Looking at this spring’s Cypripediums through different lenses (08.06.2016)
Text and photos: Aivar Pihelgas
This winter and spring were probably favourable to one of the most beautiful orchids of our forests – Cypripedium. The places that I am used to visiting each year were able to surprise me this spring – I cannot remember seeing that many flowers for a long time. Usually, seeing one Cypripedium flower has a wow effect. Can you imagine ending up on a meadow where there are hundreds of those. I counted the flowers of one Cypripedium clump and I got 167. But there were dozens of those clumps in that area. But the beauty does not rely on the number of flowers, especially on the photo. Most of the time, one beautifully captured flower is much more attractive than a lot of them together. But this time, I just couldn’t help but show you the beauty of the riches of these flowers.
I am often asked which macro lens I recommend for shooting flowers. There is no unique answer for that question. The choice of macro lenses is huge enough to find different and suitable lenses in different situations. The specificity of the macro lens is the possibility to focus from a short distance and have the subject as big as possible in the frame. When photographing small flowers, there is no other option. Most of the orchids that grow in Estonia have very small flowers and for bringing out the true beauty of the flowers, you need to get as close as possible. How about bigger flowers? Sometimes it is quite exciting to go into detail and capture the stamina from very close. The beauty of the flowers is often especially brought out when the surrounding environment is also captured on the photo. A flower growing in a natural environment often adds additional value to the photo as a natural and aesthetic background. In fact, I recommend trying out other lenses as well for photographing flowers. I often use Nikkor 70-200mm f/2.8 lens. With this lens, I like the sharpness of the subject in focus and also the softness of the background not in focus. The main advantages of this lens are its option to choose the focal length and sustainable optical power. The closest focal length is 1.4 metres but it is not a problem with longer focal lengths. I am fascinated in the ability to bring out the beauty of the plants through the sharpness but there are still enough details in the background as well and although the background is not sharp, you get the idea of the surrounding environment.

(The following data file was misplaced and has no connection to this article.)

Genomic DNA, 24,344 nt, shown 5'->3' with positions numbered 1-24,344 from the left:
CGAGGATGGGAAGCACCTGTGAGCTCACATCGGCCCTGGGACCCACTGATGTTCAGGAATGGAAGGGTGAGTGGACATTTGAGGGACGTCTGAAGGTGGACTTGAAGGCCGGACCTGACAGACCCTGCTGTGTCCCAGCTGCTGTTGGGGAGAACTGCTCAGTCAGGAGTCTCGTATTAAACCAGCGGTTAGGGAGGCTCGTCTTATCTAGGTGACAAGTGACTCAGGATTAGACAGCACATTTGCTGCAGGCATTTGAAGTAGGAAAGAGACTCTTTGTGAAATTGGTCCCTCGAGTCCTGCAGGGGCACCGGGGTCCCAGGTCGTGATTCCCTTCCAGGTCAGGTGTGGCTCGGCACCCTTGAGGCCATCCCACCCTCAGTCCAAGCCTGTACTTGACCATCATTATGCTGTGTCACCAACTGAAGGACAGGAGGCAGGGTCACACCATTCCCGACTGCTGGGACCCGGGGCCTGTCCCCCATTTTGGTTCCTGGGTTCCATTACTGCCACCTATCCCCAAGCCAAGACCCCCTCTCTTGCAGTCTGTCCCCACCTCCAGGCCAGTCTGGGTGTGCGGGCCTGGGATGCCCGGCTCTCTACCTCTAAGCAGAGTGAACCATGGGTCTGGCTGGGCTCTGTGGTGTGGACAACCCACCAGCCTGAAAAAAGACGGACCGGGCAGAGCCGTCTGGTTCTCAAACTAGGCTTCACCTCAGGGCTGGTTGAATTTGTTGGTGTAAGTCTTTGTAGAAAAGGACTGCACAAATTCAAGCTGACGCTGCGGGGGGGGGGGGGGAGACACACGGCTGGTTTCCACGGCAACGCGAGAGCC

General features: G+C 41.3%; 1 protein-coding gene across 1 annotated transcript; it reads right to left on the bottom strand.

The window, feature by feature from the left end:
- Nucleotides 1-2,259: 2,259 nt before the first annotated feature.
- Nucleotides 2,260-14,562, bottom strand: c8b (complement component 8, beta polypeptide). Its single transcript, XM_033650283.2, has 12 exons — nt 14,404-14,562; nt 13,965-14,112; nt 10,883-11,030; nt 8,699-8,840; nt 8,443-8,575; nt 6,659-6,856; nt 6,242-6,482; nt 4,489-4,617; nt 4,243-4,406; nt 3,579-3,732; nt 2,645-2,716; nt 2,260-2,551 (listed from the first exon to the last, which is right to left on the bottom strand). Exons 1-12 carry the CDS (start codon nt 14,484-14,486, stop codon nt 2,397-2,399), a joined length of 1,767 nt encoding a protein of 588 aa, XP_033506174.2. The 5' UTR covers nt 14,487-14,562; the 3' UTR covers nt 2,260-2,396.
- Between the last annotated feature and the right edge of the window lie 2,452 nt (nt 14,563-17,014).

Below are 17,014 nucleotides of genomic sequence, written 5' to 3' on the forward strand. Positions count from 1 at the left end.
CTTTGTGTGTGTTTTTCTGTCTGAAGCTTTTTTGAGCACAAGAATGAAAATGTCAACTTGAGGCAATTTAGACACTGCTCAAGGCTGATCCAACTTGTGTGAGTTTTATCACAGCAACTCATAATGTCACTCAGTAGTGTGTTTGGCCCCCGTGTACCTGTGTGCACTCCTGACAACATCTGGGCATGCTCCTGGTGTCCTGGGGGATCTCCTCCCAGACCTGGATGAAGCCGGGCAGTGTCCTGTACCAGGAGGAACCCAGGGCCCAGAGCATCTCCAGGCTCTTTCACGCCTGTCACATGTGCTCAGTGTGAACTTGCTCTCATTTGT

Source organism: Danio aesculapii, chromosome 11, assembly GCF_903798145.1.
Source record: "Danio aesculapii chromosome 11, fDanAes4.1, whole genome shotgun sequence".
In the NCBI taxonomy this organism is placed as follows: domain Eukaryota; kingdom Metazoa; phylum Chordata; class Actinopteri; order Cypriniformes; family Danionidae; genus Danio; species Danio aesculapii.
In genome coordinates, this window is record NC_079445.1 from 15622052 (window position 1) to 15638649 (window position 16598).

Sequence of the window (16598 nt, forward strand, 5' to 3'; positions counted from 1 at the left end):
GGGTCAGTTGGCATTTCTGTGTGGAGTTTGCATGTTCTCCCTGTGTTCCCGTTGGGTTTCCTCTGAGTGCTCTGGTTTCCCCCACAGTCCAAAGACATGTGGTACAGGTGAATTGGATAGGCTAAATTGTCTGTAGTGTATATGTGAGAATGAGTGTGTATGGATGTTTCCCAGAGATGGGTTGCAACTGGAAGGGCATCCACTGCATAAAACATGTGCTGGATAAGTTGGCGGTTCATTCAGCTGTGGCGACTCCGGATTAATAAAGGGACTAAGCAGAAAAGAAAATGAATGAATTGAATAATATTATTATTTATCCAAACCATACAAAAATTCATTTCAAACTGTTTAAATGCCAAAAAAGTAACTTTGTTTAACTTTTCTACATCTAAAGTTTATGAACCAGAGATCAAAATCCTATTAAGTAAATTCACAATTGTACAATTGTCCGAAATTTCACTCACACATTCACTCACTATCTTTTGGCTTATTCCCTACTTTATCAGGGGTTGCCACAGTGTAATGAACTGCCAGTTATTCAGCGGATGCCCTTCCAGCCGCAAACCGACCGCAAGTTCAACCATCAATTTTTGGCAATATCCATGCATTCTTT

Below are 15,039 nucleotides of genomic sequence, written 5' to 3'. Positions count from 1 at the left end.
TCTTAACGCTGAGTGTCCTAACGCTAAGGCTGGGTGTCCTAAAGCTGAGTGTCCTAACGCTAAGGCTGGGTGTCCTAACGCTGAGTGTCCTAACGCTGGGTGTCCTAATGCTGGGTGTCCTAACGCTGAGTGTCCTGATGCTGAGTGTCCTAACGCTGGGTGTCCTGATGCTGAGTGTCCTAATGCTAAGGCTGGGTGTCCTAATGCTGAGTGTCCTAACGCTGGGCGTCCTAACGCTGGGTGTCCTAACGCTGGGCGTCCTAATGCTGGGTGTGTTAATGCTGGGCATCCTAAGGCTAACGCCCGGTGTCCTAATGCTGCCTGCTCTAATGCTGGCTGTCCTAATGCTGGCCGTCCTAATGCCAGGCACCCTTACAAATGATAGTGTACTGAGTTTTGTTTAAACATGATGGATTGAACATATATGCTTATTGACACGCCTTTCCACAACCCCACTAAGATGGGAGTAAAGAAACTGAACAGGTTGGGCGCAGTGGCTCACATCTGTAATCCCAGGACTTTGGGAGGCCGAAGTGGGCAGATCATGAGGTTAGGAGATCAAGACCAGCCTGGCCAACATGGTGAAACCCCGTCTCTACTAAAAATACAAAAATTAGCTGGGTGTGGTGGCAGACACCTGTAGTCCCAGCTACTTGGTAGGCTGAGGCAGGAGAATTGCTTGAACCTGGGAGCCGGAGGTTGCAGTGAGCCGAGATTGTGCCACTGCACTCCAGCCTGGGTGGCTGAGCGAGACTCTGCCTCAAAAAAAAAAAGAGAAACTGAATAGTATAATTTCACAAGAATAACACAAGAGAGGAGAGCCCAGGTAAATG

If you would like to add even more environment to the beauty of the flowers, you should use lenses with shorter focal length. But you have to carefully follow the closest focusing area. The closest focusing area of Nikkor 14-24mm F/2.8 is 0.28m. And you also have to consider that the wider the angle you would like to photograph the bigger the image distortion, especially towards the edges of the frame. When shooting from further away, you get the growing place on the photo but the flowers are pictured small. But you can balance the situation by choosing the shooting distance and also the height and the results may still meet your needs.